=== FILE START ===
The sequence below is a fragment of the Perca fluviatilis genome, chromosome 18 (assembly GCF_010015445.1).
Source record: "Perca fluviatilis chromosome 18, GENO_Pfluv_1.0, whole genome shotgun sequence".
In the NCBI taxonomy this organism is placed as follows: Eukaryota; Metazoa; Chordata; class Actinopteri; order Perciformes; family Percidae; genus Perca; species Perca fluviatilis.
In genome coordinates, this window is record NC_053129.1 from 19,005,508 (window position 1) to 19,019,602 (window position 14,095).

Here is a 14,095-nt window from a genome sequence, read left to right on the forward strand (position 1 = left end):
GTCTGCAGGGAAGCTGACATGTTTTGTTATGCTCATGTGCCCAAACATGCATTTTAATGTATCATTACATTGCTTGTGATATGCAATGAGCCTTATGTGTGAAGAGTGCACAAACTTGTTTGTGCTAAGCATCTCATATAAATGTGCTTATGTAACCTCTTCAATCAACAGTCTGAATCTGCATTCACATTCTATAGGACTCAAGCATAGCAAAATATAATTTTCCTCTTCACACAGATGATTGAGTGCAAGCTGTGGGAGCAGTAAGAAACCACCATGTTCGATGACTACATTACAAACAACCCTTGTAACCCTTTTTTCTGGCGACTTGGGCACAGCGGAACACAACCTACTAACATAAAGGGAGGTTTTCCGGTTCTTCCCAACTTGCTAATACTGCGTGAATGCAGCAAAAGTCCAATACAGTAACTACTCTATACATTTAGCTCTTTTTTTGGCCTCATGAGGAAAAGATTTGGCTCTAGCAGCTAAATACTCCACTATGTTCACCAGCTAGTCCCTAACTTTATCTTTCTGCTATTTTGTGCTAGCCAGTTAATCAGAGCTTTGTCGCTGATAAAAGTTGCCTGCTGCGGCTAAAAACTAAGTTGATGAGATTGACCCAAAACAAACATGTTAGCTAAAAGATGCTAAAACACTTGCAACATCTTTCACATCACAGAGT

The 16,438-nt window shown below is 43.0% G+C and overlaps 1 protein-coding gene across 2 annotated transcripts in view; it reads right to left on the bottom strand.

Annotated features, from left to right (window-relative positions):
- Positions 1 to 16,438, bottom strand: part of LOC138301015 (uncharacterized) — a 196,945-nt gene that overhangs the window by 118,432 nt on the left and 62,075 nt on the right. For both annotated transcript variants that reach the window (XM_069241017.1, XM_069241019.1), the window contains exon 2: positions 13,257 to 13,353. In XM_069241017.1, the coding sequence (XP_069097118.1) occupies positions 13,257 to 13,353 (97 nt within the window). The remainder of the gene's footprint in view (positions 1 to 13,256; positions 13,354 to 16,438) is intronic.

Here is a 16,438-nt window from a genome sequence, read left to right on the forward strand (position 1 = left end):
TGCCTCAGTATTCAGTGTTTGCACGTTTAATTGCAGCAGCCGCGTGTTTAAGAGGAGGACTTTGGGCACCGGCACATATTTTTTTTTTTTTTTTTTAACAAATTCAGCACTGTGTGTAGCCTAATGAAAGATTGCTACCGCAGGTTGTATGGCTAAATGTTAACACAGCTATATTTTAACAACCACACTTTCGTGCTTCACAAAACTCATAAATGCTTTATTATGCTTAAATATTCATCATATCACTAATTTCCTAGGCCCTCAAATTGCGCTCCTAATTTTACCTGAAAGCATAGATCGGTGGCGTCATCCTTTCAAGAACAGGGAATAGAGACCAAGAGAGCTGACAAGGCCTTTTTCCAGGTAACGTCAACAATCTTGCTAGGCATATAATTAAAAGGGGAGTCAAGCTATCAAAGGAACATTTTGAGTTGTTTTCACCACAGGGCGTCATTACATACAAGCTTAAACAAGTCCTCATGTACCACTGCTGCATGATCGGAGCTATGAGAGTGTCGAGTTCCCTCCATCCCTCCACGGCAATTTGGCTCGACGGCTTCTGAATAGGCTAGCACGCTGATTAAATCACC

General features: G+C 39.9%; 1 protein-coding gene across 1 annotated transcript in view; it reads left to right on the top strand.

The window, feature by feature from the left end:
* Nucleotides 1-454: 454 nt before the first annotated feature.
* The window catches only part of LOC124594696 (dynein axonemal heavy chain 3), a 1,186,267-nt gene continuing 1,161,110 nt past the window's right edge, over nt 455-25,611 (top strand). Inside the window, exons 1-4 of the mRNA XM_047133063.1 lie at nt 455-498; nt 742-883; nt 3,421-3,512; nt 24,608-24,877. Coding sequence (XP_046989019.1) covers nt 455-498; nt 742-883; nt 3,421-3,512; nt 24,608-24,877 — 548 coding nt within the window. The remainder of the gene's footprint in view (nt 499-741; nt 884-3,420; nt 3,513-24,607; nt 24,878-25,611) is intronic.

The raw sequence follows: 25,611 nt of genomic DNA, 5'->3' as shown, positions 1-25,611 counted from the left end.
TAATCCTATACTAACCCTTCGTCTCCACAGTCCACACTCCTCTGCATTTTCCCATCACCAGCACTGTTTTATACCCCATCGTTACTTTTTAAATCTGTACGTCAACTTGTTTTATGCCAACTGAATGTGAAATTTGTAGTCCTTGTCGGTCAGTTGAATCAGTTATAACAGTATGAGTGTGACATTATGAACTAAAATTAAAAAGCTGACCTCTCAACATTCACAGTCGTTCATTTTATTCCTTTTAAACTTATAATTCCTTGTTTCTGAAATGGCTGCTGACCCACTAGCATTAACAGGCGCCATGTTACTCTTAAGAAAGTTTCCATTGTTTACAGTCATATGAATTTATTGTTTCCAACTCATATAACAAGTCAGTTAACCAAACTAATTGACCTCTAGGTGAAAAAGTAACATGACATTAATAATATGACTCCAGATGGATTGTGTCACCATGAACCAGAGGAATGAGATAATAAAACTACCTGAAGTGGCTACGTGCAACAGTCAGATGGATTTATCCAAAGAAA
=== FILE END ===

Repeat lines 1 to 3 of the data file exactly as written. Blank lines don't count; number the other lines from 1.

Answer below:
The sequence below is a fragment of the Perca fluviatilis genome, chromosome 18 (assembly GCF_010015445.1).
Source record: "Perca fluviatilis chromosome 18, GENO_Pfluv_1.0, whole genome shotgun sequence".
In the NCBI taxonomy this organism is placed as follows: Eukaryota; Metazoa; Chordata; class Actinopteri; order Perciformes; family Percidae; genus Perca; species Perca fluviatilis.